I like working with both words and pictures, but my apprenticeship as a writer has been longer and more complete. You might not guess that from my first book, with its grand total of 115 words, most of which are “the” and “penguin.” I wrote a lot when I was young. I liked it, I had a knack for it, and I was encouraged. I became an English major at Yale, which was initially frustrating for my scientist parents, but it was really what I loved, and they were ultimately very supportive.
After college I took a very business-y job, for financial reasons, but I always wrote for myself. Then a weird thing happened. In my early thirties I got really disgusted with my writing voice and stopped writing completely. I had no idea how long it would last and I didn’t care. If I bothered to pick up a pen, I would draw, often in an abstract way.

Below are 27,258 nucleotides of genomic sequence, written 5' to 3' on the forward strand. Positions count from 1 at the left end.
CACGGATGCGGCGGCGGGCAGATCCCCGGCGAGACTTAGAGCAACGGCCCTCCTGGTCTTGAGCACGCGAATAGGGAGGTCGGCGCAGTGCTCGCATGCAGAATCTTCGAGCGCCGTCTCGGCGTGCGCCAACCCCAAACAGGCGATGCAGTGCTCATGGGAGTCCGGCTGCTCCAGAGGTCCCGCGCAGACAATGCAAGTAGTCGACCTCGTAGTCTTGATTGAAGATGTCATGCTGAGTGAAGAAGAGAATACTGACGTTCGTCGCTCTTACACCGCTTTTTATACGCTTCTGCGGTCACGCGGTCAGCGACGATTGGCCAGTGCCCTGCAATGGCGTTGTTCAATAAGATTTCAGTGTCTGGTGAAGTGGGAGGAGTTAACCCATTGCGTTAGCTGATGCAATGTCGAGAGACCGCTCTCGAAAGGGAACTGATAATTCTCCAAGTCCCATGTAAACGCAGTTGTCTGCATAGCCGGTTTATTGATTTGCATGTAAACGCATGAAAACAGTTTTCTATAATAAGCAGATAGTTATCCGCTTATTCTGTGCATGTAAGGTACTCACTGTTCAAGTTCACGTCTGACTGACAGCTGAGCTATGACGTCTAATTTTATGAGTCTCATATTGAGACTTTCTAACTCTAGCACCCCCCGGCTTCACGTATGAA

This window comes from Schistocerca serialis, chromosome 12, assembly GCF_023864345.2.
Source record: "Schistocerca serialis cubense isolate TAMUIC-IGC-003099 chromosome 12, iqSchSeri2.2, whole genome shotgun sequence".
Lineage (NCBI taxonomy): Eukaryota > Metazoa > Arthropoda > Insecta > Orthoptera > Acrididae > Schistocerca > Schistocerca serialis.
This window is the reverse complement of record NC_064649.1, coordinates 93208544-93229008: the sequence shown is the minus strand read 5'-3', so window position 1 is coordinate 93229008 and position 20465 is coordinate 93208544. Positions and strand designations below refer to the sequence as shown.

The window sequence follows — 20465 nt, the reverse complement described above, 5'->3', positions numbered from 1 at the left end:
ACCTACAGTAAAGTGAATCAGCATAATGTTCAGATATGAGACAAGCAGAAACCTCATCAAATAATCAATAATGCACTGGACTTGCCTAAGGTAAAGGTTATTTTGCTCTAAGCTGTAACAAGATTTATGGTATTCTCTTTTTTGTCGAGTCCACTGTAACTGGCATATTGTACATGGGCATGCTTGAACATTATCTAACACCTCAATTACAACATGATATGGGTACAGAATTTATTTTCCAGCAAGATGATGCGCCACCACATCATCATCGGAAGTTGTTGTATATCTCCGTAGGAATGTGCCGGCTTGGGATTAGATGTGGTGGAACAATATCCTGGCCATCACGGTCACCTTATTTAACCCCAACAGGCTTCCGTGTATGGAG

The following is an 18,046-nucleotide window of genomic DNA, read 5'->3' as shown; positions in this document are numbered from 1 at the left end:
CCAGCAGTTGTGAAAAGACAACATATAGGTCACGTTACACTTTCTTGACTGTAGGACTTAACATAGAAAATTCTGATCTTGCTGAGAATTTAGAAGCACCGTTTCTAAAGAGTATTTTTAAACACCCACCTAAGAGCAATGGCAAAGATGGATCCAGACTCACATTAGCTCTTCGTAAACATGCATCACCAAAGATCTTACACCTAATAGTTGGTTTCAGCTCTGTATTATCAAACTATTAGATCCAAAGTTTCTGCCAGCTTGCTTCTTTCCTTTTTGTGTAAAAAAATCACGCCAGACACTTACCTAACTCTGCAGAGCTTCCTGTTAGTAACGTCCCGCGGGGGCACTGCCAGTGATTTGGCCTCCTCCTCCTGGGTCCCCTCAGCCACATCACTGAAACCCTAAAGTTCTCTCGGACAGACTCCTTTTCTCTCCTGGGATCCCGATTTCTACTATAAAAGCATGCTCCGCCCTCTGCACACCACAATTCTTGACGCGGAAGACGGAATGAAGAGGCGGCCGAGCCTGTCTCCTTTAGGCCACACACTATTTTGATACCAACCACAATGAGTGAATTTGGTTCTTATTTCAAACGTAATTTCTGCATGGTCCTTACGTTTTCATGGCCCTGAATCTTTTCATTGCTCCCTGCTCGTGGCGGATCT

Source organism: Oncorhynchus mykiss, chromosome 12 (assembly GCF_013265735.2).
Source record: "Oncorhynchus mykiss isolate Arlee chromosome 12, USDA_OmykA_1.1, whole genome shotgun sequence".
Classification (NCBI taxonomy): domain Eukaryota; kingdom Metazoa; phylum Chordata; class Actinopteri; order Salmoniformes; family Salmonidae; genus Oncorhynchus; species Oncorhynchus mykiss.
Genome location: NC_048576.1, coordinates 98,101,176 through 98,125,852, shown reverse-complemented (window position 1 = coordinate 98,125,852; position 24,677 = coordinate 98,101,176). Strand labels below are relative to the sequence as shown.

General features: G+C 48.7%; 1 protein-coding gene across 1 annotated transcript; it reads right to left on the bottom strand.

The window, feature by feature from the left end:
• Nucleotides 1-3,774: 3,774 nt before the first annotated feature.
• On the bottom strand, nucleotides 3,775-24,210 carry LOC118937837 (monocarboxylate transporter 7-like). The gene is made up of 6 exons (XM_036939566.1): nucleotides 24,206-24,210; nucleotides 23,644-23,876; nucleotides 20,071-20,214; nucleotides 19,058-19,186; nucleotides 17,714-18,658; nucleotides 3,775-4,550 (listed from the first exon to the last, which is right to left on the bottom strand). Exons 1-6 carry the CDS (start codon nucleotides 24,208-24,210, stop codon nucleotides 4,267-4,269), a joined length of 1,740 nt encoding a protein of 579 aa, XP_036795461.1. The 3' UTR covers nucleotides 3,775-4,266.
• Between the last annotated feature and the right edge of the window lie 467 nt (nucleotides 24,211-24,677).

After about six months of that, I found myself starting to draw letters and words, drawing them as if they were line art, not thinking much about what I meant by them. I thought about how they looked. Sometimes a drawing would turn into words, or words would trail off into a drawing, and that’s basically how I got back to writing. My inner artist really bailed my inner writer out of a jam.
My apprenticeship as an illustrator was very different. I studied art a bit, at different times, and I wasn’t bad, but there were always people who could draw and paint circles around me.